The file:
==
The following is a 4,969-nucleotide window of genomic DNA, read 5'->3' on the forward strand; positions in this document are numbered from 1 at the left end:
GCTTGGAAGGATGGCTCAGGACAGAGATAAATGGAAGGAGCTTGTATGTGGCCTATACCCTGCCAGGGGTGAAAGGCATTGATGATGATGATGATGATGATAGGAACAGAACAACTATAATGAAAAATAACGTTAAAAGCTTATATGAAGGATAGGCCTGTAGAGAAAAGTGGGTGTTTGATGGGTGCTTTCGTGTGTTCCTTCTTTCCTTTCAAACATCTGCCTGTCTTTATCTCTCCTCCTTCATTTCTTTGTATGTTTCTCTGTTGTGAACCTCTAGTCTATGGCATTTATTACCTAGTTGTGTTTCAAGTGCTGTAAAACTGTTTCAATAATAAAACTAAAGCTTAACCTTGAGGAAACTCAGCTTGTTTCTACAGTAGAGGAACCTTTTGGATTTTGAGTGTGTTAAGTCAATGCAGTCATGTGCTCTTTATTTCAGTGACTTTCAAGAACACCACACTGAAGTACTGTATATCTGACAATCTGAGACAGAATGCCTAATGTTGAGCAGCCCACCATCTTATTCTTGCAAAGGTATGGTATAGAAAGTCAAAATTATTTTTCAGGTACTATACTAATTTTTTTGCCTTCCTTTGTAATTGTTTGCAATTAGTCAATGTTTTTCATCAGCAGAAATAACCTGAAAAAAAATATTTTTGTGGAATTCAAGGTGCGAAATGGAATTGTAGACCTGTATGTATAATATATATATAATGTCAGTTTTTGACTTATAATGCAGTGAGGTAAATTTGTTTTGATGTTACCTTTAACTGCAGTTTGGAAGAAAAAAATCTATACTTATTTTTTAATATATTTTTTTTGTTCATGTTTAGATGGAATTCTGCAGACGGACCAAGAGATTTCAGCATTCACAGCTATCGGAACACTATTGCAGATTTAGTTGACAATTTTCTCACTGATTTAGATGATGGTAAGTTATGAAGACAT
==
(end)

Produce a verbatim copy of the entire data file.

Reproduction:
The following is a 4,969-nucleotide window of genomic DNA, read 5'->3' on the forward strand; positions in this document are numbered from 1 at the left end:
GCTTGGAAGGATGGCTCAGGACAGAGATAAATGGAAGGAGCTTGTATGTGGCCTATACCCTGCCAGGGGTGAAAGGCATTGATGATGATGATGATGATGATAGGAACAGAACAACTATAATGAAAAATAACGTTAAAAGCTTATATGAAGGATAGGCCTGTAGAGAAAAGTGGGTGTTTGATGGGTGCTTTCGTGTGTTCCTTCTTTCCTTTCAAACATCTGCCTGTCTTTATCTCTCCTCCTTCATTTCTTTGTATGTTTCTCTGTTGTGAACCTCTAGTCTATGGCATTTATTACCTAGTTGTGTTTCAAGTGCTGTAAAACTGTTTCAATAATAAAACTAAAGCTTAACCTTGAGGAAACTCAGCTTGTTTCTACAGTAGAGGAACCTTTTGGATTTTGAGTGTGTTAAGTCAATGCAGTCATGTGCTCTTTATTTCAGTGACTTTCAAGAACACCACACTGAAGTACTGTATATCTGACAATCTGAGACAGAATGCCTAATGTTGAGCAGCCCACCATCTTATTCTTGCAAAGGTATGGTATAGAAAGTCAAAATTATTTTTCAGGTACTATACTAATTTTTTTGCCTTCCTTTGTAATTGTTTGCAATTAGTCAATGTTTTTCATCAGCAGAAATAACCTGAAAAAAAATATTTTTGTGGAATTCAAGGTGCGAAATGGAATTGTAGACCTGTATGTATAATATATATATAATGTCAGTTTTTGACTTATAATGCAGTGAGGTAAATTTGTTTTGATGTTACCTTTAACTGCAGTTTGGAAGAAAAAAATCTATACTTATTTTTTAATATATTTTTTTTGTTCATGTTTAGATGGAATTCTGCAGACGGACCAAGAGATTTCAGCATTCACAGCTATCGGAACACTATTGCAGATTTAGTTGACAATTTTCTCACTGATTTAGATGATGGTAAGTTATGAAGACAT